Curator Ray Cronin pools a variety of artists, inspirations and mediums to bring together ARENA: The Art of Hockey. Given the cultural division that has ostensibly separated arts and sports, it’s surprising how many notable artists have delved into the realm of hockey on their own initiative to find meaning, share inspiration or perhaps heal old wounds and fallen heroes. The more rooms one tours, the more the story comes out, weaving hockey fans into a very Canadian tapestry of dreams, politics, anticipation and cruel wilderness. ARENA successfully pulls together a meaningful dialogue about the lives of many Canadians and sheds light on the reasons we’re so obsessed with pucks, players and replays.
Image credit: Diana Thorneycroft, Group of Seven Awkward Moments (Winter on the Don), 2007. Chromira photograph, 2/20, 73.7 x 55.2 cm. Collection of the artist. Courtesy of the gallery
Hockey is an emotional sport rife with broken hearts and loyalties: the Toronto Maple Leafs have a 2,400 person waiting list for season tickets and they haven’t won a Stanley Cup in over forty years. ARENA reflects the fanaticism behind the fan, with pieces ranging from Craig Willms’ Hull in the Crease, a miniature, movable set-up of a disallowed goal available for public replays, to Ken Danby’s six versions of Gretzky, all completed between 1999 and 2001, each with a creepy smile and most which show famed hockey star Wayne Gretzky waving at the viewer (yes, he retired. Obsess much?). Roderick Buchanan’s self-portrait, The Origins of Hockey, features the artist naked, covered in temporary tattoos and holding a shinny (practice) stick, and is an apparent statement of Gaelic influence on the sport, but also reminds us of the years of hockey’s influence on our culture and the ensuing intensity of emotion we have toward or against it.
Wanda Koop’s Hockey Heads 1,3,5 and 6 evoke a chilling atmosphere that dominates one of the rooms, with larger-than-life goalie eyes peering out from behind masks, expressions suggested by the manipulation of background colours. In another room, the river of hockey players against a quintessential ‘wilds of Canada’ background and equipment buried in beeswax bring a rural setting, while the crucified hockey player as animal bait adds some terror to the wilderness. This is most evident in Jim Logan’s National Pastimes, a series of paintings centered around a game of hockey on a small-town rink within an indigenous community. The time period is determined by the heavy church imagery, and the activities show many instances of abuse and violence; out in the open yet ignored. It’s also the only piece in the whole show that features hockey players of colour.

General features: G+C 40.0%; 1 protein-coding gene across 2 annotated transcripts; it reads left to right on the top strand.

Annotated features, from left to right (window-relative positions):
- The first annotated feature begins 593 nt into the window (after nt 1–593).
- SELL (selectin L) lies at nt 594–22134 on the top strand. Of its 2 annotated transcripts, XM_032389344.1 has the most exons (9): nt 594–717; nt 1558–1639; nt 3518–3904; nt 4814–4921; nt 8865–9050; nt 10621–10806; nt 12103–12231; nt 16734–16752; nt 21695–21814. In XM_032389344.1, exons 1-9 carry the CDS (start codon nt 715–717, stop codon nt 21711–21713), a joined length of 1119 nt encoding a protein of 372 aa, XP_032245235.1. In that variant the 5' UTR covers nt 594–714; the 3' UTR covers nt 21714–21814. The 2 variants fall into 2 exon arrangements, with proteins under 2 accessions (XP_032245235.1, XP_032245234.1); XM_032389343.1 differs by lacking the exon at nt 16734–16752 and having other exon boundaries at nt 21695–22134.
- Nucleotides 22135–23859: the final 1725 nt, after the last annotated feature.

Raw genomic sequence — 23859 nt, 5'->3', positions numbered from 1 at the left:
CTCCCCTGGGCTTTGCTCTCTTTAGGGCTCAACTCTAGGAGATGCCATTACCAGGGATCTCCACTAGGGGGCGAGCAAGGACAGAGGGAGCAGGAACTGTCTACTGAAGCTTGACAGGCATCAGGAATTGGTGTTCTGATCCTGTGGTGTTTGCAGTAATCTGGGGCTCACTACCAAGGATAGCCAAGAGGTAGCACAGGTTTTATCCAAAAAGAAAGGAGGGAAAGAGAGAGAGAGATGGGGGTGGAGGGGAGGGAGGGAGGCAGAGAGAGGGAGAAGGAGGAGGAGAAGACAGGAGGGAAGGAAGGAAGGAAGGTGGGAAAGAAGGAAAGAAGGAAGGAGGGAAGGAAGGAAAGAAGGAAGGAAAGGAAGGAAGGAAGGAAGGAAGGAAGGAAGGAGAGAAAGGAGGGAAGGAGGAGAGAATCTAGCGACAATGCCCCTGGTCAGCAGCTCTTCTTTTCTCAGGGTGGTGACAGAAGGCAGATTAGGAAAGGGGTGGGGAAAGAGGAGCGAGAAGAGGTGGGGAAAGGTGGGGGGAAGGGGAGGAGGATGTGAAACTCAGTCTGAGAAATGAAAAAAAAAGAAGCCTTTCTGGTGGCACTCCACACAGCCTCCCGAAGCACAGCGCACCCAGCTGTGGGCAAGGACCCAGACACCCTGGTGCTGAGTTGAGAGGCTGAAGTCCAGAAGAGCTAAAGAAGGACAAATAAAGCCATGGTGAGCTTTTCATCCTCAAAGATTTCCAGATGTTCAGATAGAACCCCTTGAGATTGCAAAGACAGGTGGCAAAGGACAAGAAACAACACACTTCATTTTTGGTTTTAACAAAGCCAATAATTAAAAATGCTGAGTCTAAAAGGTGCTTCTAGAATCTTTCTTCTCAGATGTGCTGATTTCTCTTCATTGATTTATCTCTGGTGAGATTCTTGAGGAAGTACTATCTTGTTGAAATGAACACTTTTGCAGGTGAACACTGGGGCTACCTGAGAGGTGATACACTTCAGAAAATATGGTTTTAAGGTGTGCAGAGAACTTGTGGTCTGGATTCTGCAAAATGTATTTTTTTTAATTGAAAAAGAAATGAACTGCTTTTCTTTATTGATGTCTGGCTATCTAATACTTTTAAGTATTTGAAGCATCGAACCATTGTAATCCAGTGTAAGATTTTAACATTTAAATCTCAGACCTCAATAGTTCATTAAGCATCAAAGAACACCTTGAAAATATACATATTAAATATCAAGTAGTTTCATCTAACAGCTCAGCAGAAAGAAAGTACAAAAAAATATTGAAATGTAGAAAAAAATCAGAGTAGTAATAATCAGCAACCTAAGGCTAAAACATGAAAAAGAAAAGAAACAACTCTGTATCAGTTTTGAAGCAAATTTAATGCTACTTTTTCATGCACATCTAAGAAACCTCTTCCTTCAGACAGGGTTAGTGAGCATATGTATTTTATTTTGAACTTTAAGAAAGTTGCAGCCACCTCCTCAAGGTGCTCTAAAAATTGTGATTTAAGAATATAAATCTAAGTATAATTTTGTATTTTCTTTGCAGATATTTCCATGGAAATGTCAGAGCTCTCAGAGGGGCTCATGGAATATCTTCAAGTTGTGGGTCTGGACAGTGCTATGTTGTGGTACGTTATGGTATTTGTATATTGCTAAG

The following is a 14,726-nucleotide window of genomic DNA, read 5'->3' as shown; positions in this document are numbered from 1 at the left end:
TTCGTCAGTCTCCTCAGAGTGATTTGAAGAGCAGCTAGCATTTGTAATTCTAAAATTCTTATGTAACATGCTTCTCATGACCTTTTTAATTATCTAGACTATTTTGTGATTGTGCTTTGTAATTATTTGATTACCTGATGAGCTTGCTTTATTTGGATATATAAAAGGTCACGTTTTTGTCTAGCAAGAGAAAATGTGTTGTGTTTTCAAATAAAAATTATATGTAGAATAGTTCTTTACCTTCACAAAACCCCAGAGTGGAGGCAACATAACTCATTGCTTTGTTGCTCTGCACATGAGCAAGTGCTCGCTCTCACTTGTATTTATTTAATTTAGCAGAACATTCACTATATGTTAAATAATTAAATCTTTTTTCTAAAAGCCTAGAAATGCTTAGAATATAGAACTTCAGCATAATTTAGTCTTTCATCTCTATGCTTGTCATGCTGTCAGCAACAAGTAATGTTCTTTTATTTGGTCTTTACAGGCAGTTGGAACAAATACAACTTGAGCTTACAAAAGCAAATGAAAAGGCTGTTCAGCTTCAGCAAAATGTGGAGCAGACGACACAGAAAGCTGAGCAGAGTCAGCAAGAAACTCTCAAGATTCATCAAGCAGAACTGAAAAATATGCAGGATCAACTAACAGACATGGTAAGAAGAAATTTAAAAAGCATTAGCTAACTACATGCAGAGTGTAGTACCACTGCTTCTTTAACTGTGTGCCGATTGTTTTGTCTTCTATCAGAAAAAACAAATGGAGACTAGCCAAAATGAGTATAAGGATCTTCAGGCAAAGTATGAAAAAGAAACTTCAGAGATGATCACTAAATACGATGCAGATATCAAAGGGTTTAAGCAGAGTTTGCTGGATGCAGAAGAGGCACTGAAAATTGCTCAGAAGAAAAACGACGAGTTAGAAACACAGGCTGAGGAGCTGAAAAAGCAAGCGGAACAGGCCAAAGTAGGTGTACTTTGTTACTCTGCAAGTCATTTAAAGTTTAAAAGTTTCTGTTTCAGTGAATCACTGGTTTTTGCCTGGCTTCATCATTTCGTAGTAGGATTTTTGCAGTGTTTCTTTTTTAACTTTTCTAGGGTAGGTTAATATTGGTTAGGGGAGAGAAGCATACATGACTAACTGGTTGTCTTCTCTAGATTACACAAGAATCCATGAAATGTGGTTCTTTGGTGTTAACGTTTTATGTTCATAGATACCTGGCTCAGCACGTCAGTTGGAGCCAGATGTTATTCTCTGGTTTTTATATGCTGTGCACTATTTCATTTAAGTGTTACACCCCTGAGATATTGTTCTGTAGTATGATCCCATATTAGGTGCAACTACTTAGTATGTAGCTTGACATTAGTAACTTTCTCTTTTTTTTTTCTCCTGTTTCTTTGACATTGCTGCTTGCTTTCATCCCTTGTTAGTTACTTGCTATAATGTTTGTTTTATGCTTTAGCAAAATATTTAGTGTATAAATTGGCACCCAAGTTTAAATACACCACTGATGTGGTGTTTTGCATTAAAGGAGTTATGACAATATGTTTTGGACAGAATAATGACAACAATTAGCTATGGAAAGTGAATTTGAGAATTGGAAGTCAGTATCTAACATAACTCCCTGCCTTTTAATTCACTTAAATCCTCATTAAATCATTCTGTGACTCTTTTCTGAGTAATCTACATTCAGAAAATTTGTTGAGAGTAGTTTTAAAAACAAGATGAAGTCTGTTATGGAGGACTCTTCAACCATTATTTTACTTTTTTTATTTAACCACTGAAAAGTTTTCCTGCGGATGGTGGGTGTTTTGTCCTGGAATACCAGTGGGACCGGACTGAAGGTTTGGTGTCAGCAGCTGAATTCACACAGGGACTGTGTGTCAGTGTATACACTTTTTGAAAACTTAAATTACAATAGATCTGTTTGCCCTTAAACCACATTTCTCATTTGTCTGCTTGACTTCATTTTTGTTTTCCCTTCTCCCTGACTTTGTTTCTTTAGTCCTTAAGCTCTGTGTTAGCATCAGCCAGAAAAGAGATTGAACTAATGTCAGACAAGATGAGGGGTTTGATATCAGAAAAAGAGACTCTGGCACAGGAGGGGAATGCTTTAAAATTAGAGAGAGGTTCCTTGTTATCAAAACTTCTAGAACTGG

ARENA manages to have a little something for everyone. It easily connects with popular culture (Chris Hanson and Hendrika Sonnenberg’s giant pastel Zamboni reaches out to the ridiculous, while multi-media instillations like Jean-Pierre Gauthier’s Flirting with the Puck bring the sounds of the game and the appeal of interaction). A decidedly memorabilia feel to the show probably appeals to die-hard hockey fans. The show offers big name appeal, but doesn’t limit itself to the status quo of the art world. For those who crave the artistic discourse, opportunities exist to discuss loss and love, fear and desire, what intrigues us and what controls us.
Such a large show attracting more than its usual crowd makes sense when one considers the plethora of influence hockey has on us. From the heart-thumping feeling of anticipation and the heart-wrenching moment of a goal to the political influence of sponsors and war and the sociological implications of an often-violent sport, ARENA hits the nail on the head in terms of addressing the artistic interests of the ‘average Canadian’.
The show does great things for hockey, broadening its place in our cultural history. What does it do for art? It offers an artistic discussion capable of attracting those outside its normal realm. Thus, it grows.